Pope Francis quotes NZ Bishops in his latest apostolic exhortation
Monday, April 16th, 2018
Pope Francis has included a quotation from a 30-year-old statement of the New Zealand Bishops in his latest Apostolic Exhortation, Gaudete et Exsultate: on the call to holiness in today’s world.
The quotation is taken from the New Zealand Bishops’s statement Healing Love – In support of Married People and Divorced Catholics, which the New Zealand bishops issued in 1988.
In the first chapter [#18] of the exhortation the pope writes:
The New Zealand bishops rightly teach us that we are capable of loving with the Lord’s unconditional love, because the risen Lord shares his powerful life with our fragile lives:
“His love set no limits and, once given, was never taken back. It was unconditional and remained faithful.
“To love like that is not easy because we are often so weak. But just to try to love as Christ loved us shows that Christ shares his own risen life with us.
“In this way, our lives demonstrate his power at work – even in the midst of human weakness”.
It is not the first time Pope Francis has made reference to New Zealand is his formal documents.
In his encyclical Laudato Si’ [#95], published in 2016, he made reference to the New Zealand Catholic bishops who had asked what the Christian commandment “thou shalt not kill” could mean when “20 percent of the world’s population consumes resources at a rate that robs the poor nations and future generations of what they need to survive.”
That came from a New Zealand bishops’ Statement on Environmental Issues in 2006.
Philip Matthews writing for Stuff noted the quotation would have been discovered as the Pope started his research.
“To be fair, bishops from many other places were quoted too. New Zealand Cardinal John Dew sees it as indicative of a new, more open leadership style,” Matthews said
Thanks to ‘CathNewsNZ’ for this latest news from Rome, where the Pope uses a quotation from the New Zealand Roman Catholic Bishops’ statement about the Healing Power of God’s Love: ‘In support of Married People and Divorced Catholics, which the New Zealand bishops issued in 1988’.
That the New Zealand Catholic Church should have been ahead of Rome’s traditional understanding of the needs of divorced and remarried Catholics in reaching out to such people should not surprise us. Even as long ago as 1988 – when the NZ Bishops’ statement was originally issued – there were divorced and remarried Catholics (as well as those of other Churches, including our own Anglican Church) wondering whether or not they had been forgotten by the Church – as a ‘lost cause’. Also, the matter of artificial contraception seems to have been dealt with more readily, perhaps, by the effective polity of ignoring its proliferation in the local Catholic community. It may be that Pope Francis will have to deal with this issue, in order to restore a more cohesive integrity to pastoral outreach to married couples in the world of today.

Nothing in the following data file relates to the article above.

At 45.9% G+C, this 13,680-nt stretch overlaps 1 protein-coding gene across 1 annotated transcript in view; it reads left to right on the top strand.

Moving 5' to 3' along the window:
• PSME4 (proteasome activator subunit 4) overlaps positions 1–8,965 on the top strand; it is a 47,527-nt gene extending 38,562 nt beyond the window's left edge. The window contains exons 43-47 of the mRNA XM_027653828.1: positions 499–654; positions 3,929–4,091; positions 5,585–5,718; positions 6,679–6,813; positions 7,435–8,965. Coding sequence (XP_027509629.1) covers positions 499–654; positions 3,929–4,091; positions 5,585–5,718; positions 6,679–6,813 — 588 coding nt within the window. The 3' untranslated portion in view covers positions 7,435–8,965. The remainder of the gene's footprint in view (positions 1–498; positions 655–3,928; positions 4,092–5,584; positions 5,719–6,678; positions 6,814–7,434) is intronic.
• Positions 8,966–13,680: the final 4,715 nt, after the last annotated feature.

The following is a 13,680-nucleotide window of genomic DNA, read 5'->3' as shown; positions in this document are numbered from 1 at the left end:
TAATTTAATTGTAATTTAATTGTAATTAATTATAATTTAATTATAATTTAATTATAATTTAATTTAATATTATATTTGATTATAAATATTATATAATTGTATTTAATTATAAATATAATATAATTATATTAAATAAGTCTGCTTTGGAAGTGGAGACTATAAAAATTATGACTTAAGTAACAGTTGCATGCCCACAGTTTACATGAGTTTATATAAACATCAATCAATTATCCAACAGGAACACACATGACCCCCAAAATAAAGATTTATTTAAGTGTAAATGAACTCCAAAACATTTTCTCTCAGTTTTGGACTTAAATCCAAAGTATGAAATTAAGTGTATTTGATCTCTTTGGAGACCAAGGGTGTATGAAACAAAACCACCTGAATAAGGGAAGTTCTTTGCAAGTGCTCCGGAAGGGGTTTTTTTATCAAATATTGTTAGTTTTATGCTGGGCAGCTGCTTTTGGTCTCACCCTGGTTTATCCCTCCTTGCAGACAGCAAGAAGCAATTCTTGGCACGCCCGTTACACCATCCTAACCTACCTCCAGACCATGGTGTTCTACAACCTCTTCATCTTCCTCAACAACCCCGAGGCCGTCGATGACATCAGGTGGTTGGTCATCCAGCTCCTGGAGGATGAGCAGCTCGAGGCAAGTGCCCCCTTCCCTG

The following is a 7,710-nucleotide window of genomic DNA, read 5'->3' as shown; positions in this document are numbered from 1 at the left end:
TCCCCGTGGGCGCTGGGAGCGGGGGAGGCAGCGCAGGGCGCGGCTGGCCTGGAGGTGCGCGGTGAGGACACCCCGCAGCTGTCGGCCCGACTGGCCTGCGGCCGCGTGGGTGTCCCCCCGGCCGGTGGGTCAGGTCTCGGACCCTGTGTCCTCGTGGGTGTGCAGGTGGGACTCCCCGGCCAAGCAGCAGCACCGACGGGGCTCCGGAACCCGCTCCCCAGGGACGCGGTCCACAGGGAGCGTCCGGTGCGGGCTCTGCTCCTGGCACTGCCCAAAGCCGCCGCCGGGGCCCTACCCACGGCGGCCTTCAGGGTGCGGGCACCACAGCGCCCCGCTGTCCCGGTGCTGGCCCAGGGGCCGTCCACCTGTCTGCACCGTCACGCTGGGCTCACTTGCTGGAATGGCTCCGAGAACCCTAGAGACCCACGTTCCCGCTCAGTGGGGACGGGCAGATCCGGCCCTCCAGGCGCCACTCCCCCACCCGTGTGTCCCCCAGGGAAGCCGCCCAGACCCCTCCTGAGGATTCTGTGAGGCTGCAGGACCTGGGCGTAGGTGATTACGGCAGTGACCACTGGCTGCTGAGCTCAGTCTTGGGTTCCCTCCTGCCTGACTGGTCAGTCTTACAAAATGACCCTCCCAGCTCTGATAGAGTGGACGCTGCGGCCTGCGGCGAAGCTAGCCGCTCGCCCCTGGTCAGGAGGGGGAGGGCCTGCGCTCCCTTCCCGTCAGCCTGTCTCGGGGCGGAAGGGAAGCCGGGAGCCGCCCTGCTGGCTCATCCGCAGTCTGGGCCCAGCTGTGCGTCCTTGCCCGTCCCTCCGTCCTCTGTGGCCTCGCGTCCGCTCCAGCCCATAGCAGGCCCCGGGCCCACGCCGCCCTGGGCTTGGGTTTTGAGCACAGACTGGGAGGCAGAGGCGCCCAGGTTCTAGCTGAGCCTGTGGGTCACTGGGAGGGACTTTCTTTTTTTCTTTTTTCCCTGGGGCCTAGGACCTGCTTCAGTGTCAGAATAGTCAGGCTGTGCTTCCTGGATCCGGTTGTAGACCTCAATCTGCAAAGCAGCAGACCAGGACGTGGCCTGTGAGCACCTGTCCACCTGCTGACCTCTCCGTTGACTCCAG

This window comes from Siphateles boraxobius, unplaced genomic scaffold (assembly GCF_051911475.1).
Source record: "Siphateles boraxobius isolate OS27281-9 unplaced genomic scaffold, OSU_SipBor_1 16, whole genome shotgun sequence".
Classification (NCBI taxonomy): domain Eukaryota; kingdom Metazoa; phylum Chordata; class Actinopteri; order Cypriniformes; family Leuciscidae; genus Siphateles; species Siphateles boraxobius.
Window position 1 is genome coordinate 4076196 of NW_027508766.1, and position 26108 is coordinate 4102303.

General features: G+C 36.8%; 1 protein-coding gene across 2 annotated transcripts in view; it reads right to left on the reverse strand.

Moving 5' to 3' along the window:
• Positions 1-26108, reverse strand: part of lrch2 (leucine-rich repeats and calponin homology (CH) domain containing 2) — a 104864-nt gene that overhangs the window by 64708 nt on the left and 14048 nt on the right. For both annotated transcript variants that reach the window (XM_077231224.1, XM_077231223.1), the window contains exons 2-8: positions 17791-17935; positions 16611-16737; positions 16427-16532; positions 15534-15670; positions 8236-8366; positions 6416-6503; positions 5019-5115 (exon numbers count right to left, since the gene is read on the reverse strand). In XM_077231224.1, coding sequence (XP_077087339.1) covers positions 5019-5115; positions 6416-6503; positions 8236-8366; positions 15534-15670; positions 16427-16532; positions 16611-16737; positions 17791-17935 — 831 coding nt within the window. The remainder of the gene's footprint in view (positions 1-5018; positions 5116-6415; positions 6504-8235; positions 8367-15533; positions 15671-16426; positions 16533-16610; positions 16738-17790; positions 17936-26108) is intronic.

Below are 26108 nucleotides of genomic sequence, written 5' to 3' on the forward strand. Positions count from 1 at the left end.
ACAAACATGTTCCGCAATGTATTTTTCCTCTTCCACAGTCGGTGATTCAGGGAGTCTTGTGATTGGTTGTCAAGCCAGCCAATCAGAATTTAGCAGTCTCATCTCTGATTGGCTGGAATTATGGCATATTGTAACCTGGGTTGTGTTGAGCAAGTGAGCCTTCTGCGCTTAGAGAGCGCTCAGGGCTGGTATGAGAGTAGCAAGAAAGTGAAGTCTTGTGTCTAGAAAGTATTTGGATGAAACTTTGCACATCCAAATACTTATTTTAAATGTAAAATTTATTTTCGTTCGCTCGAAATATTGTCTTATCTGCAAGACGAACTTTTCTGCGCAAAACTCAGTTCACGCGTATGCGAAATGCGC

The reasons for the tragedy of divorce are multiple – not least of which are the stresses of modern life – with the rise of a women’s need to work to support the family – and the compatibility of partners who may have different views on family planning – providing just some of the reasons why couples are living separate lives and, in many cases, seeking new relationships which militate against the stability of a normal family life. Whether Churches are sympathetic to such hopeful attempts to establish new marriage partnerships or not, there remains the inevitable problem of how one deals pastorally and sensitively with such situations – in ways that will deal more effectively with the reality of our broken world. (“While we were yet sinners, Christ died for us” – Scripture)
Pope Francis’ openness to people on the margins of the Church – though causing scandal to some of his severest conservative critics in the Vatican as well as the Catholic diaspora – signals to the outside world that he is intent on bringing the Church up to date on matters of pragmatic urgency for the restoration of a viable faith in the God who, in Christ, sought to redeem a broken world – not by judgement but by the purest of loving concern. This was demonstrated most clearly in his life-giving ministry to the outcast, the sick and lowly of Jesus’ day – in a way that was criticised by the religious authorities as being too liberal, and for which Jesus was put to death by those same authorities.
However, there have been, down the ages since the death and resurrection of Christ a line of Saints who have been called by God (and made it their life’s work) to care for and nurture the neglected and the poor of society – in a way that kindled faith in the prospect of redemption offered by God through the Body of Christ, the Church. Pope Francis is one such ‘Santo‘, whose dedication is to bring the perfect Love of God into the world for which Christ died – by the expedient of facilitating the charisms of forgiveness and mercy to all.
Christ has died, Alleluia! Christ is risen, Allelluia! Christ will come again, Alleluia, Alleluia!
Father Ron Smith, Christchurch, New Zealand